Pittsburgh Pirates: Trade deadline walk of shame

(Follow me on Twitter @jim_krug

It’s probably the closest an older, married man can come to experiencing the legendary “walk of shame” from collegiate undergrad days of long ago: sheepishly shuffling away from his computer monitor around 4:00PM on July 31st of every year, after his favorite Major League Baseball team has done nothing at the Trade Deadline to improve itself for a stretch run.

The infatuation begins innocently enough.  Around July 1st, he starts checking out MLB trade rumor pages, gobbling up any early “previews” from national authors simply throwing names at the wall to garner page views.  By mid-July, the man is following local beat writers nearly every day, scouring interviews for hints as to what phenomenal talents his team may have deftly lined up in their trade crosshairs.  The final week of July never finds such a fan far from the internet.  His productivity drops as he’s constantly refreshing ESPN, Twitter, and Facebook, wanting to be the first to know when such amazing deals start dropping from the sky like manna from Heaven.

Reality sets in; image credit supertrainer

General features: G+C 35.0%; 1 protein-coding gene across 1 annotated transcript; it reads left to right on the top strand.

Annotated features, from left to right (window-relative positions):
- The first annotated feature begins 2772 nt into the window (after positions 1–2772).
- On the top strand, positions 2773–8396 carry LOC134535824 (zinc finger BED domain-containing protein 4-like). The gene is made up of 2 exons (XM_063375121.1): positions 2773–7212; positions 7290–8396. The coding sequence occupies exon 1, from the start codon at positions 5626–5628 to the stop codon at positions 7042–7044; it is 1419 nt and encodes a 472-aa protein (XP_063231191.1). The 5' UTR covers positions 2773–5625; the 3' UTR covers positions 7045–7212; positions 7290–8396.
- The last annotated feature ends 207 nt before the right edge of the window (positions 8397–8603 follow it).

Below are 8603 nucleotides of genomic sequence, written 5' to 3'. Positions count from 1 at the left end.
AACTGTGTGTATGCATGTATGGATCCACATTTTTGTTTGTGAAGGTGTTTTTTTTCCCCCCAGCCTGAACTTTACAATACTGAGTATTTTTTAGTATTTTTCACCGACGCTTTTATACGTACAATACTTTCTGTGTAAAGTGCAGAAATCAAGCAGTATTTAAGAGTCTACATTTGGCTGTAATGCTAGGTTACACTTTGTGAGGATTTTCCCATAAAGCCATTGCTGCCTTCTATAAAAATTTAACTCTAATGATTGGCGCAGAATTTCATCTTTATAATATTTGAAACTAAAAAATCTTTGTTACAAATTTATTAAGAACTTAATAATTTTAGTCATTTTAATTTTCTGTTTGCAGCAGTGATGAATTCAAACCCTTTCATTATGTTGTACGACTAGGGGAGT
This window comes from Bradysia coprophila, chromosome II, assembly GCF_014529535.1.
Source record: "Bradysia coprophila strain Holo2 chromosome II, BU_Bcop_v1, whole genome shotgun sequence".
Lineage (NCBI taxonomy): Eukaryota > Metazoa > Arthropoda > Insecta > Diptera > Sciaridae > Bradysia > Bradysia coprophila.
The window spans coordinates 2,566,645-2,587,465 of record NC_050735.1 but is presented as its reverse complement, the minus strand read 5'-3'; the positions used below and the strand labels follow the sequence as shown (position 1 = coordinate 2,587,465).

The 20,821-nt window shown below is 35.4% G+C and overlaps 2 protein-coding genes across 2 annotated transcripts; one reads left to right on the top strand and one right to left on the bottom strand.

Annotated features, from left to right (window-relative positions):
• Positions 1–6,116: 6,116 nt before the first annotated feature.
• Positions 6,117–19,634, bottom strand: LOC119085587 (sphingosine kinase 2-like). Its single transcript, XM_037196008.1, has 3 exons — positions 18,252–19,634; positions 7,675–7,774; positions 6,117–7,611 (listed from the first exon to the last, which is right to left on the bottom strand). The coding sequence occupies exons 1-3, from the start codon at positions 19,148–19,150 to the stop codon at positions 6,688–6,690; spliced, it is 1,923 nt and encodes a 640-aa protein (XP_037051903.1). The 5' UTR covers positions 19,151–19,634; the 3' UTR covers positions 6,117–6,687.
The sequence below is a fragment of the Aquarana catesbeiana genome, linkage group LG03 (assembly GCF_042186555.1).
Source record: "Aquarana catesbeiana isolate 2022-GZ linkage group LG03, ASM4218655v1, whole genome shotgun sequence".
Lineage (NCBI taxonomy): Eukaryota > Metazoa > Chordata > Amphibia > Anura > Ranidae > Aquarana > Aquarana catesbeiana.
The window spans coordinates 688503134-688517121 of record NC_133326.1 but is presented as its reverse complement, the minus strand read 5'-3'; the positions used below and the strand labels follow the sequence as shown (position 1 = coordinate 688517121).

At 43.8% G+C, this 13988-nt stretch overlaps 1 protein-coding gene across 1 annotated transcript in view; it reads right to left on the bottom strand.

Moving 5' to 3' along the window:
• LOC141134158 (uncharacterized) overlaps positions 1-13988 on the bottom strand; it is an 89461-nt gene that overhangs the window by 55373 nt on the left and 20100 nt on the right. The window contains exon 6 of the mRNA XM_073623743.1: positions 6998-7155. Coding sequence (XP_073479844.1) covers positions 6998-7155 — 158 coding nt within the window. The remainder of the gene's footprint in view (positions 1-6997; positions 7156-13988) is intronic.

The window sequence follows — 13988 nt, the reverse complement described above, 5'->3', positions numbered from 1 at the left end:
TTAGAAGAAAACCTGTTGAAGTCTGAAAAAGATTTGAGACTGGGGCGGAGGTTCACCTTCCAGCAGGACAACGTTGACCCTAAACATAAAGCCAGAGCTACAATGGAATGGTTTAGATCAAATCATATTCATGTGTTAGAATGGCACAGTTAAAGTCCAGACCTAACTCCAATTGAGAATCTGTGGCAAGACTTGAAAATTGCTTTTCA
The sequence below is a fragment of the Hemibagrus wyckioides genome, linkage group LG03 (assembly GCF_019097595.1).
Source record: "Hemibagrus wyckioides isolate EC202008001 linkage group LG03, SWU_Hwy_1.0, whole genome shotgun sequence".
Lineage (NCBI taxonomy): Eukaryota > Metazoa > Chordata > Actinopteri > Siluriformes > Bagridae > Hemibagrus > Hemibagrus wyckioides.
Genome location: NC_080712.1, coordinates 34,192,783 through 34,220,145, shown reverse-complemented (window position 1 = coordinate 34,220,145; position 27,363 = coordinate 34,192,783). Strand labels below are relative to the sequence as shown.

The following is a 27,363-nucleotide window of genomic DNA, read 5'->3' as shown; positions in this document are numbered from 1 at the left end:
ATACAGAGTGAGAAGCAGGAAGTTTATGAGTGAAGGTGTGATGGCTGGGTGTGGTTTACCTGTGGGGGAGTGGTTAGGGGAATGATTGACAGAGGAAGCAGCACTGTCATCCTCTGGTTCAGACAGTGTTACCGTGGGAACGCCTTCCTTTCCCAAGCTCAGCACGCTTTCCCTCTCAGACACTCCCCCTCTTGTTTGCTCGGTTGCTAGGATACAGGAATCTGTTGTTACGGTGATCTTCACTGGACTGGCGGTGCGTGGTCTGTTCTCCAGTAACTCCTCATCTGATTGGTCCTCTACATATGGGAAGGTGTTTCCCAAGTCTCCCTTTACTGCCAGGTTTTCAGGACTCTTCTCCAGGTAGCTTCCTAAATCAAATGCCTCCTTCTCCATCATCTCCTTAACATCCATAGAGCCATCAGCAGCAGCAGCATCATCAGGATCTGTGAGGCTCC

But as the hour hand crawls closer to the 4PM deadline on July 31st, panic sets in.  Bliss is replaced by a grappling realization that his team may do nothing at all.  3:55PM.  Constant refreshing of all open websites.  Unattended children crying in the background, being told to hold out unsupervised for just a few more minutes!  4:00PM.  Nothing happening.  Twitter is dead.  The arbitrary “Wait- there are still trades being processed!” plays its siren song across cyberspace.  The MLB Trade Deadline is over, the fan hit with the blunt hammer of reality, knowing that his past month of infatuation and anticipation were all for not.  The Trade Deadline won’t call.  It cared nothing for how he felt, turning him away unrequited as it does fans every year- another notch on a bedpost filled with far more disappointment than joy.